Credit card delinquencies are on the rise

A growing number of Americans are falling behind on their monthly credit card payments as they continue to struggle with high inflation and interest rates, according to New York Federal Reserve data released Tuesday.

Credit card delinquencies, which have already surpassed their pre-pandemic levels, continued to rise in the three-month period from January to March.

The flow of credit card debt going into delinquency was 8.9% in the first quarter at an annualized rate, compared to a rate of 8.5% in the previous quarter and 5.87% at the end of 2023. In fact, the percentage of card balances of loans in serious delinquency rose to the highest level since 2012.


“In the first quarter of 2024, credit card and auto loan default rates continued to increase across all age groups,” said Joelle Scally, regional economic director within the Fed’s Family and Public Policy Research Division. of New York.

“A growing number of borrowers missed credit card payments, revealing worsening financial distress among some households.”

In this photo illustration, a credit card is used to pay for gas in February. 7, 2024, in San Anselmo, California. (Justin Sullivan/Getty Images/Getty Images)

New York Fed researchers were unsure why there was such a marked increase in delinquencies given the low unemployment rate, but they offered some theories.

It may be that consumers have exhausted the excess savings they built up during the pandemic, but are still spending at high levels — even though that money is gone. The increase may also be a result of the influx in the labor market. Americans lose their jobs and then find jobs elsewhere at a lower wage.

Another possibility is that some Americans’ credit scores were artificially inflated when student loan debt stopped being reported to credit bureaus during the pandemic. As a result, this expanded the pool of those who qualified for a credit card.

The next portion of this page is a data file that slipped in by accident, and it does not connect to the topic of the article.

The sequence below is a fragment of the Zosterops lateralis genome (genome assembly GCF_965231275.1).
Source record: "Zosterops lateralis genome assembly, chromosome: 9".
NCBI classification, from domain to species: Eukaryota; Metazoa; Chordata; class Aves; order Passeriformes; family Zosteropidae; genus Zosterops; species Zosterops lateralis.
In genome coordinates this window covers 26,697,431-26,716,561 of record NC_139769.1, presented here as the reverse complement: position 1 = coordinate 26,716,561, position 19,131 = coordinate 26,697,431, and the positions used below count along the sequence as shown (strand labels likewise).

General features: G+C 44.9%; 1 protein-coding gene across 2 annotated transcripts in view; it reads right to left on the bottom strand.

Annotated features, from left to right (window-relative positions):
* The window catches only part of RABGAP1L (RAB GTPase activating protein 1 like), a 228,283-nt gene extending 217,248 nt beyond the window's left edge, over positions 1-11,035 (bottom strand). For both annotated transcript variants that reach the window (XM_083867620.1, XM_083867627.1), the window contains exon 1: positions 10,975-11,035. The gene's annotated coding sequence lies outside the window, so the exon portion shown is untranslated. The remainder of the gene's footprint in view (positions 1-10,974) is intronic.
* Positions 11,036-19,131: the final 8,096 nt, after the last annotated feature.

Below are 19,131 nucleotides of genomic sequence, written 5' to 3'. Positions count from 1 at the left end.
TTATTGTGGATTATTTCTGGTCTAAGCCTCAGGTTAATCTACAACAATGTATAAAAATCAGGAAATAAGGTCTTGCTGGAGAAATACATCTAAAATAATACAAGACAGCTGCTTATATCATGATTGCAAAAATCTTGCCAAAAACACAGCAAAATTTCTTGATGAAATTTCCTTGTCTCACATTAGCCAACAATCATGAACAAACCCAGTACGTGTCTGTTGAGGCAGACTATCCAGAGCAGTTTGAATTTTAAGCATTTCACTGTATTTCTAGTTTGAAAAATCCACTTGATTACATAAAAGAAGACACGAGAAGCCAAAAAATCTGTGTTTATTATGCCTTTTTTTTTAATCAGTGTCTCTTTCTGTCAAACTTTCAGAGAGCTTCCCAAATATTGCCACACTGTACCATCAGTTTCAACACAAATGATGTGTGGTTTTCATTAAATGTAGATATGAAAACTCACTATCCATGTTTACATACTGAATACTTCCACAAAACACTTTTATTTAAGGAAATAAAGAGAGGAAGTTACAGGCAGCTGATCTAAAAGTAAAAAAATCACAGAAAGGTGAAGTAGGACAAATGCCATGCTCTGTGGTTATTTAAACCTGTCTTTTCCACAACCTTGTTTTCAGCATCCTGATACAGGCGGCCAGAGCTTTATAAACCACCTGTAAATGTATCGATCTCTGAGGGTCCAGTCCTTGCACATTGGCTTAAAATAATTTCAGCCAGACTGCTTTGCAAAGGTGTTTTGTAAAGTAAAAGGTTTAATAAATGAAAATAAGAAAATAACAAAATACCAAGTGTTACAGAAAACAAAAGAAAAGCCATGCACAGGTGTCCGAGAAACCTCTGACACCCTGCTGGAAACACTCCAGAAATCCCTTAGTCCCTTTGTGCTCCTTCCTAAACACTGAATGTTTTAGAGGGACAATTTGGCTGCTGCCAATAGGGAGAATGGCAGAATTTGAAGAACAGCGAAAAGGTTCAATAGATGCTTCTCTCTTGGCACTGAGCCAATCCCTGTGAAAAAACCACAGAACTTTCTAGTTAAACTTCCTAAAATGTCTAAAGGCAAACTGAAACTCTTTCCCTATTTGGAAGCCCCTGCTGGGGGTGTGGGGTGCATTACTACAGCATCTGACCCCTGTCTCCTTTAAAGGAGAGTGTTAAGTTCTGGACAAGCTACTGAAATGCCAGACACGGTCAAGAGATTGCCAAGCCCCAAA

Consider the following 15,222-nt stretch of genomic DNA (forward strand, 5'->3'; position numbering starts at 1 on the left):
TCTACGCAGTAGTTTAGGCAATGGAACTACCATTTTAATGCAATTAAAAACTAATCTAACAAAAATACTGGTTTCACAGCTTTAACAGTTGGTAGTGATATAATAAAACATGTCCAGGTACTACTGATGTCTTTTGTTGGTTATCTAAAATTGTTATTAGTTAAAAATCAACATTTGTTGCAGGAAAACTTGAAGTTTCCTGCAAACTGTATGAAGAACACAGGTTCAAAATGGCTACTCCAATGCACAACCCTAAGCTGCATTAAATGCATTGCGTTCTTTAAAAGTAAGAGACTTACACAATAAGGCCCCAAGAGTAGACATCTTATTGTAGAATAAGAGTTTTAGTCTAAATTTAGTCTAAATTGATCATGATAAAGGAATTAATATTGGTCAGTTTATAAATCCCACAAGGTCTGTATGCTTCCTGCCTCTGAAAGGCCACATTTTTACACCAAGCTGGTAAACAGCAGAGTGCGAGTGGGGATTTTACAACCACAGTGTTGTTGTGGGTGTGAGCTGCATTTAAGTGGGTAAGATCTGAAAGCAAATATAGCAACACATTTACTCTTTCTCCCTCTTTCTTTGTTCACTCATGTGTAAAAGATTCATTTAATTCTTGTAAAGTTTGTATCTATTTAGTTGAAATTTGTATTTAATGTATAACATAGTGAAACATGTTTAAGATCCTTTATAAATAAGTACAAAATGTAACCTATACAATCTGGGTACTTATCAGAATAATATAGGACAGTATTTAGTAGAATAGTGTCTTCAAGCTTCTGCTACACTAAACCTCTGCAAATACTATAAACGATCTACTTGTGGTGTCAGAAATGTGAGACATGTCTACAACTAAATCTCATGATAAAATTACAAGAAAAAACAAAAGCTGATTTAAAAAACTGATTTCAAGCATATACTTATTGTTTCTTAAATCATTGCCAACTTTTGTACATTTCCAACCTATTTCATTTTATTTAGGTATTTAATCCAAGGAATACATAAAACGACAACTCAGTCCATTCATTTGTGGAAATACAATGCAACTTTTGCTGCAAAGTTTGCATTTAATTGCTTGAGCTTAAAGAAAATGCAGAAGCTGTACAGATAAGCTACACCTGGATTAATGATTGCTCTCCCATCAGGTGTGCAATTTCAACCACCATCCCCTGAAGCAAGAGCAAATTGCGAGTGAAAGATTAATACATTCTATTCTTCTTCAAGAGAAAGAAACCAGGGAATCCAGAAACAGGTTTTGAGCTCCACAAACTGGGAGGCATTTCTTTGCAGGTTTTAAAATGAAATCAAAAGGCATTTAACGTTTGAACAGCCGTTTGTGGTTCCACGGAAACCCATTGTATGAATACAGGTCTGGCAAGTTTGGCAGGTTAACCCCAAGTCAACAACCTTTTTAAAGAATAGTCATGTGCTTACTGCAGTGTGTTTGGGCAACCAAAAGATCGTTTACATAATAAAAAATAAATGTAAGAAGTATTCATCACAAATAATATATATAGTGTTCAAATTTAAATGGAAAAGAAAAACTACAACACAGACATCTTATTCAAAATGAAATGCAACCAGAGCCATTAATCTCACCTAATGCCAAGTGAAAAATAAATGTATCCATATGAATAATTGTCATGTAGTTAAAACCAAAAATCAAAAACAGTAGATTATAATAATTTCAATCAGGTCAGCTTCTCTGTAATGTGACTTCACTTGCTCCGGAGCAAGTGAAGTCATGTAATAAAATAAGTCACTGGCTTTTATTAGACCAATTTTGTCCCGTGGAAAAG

“These are all kinds of complex issues,” the researchers said. “We don’t know exactly what’s behind these increases in delinquency rates. But it’s definitely something we’re tracking.”

A new rule by the Biden administration has created an $8 cap on late credit card fees. (Matt Cardy/Getty Images/Getty Images)

The rise in credit card use and debt is particularly concerning because Interest rates are astronomically high. The credit card average annual percentage rate, or APR, hit a new record of 20.72% last week, according to a Bankrate database dating back to 1985. The previous record was 19% in July 1991.

If people take on debt to offset higher prices, they may end up paying more for items in the long run. For example, if you owe $5,000 in debt, which the average American does, April’s current levels would mean it would take about 279 months and $8,124 in interest to pay off the debt by making the minimum payments.


The increase in balances comes in between Federal Reserve Aggressive campaign to raise interest rates as it tries to suppress stubborn inflation and cool the economy.

Although inflation has cooled Significantly in recent months, it remains up 3.7% from a year ago, according to the latest Labor Department data.

Rising inflation has created severe financial pressures for most American families, who are forced to pay more for everyday necessities like food and rent. The burden is borne disproportionately by low-income Americans, whose already stretched wages are greatly affected by price fluctuations.

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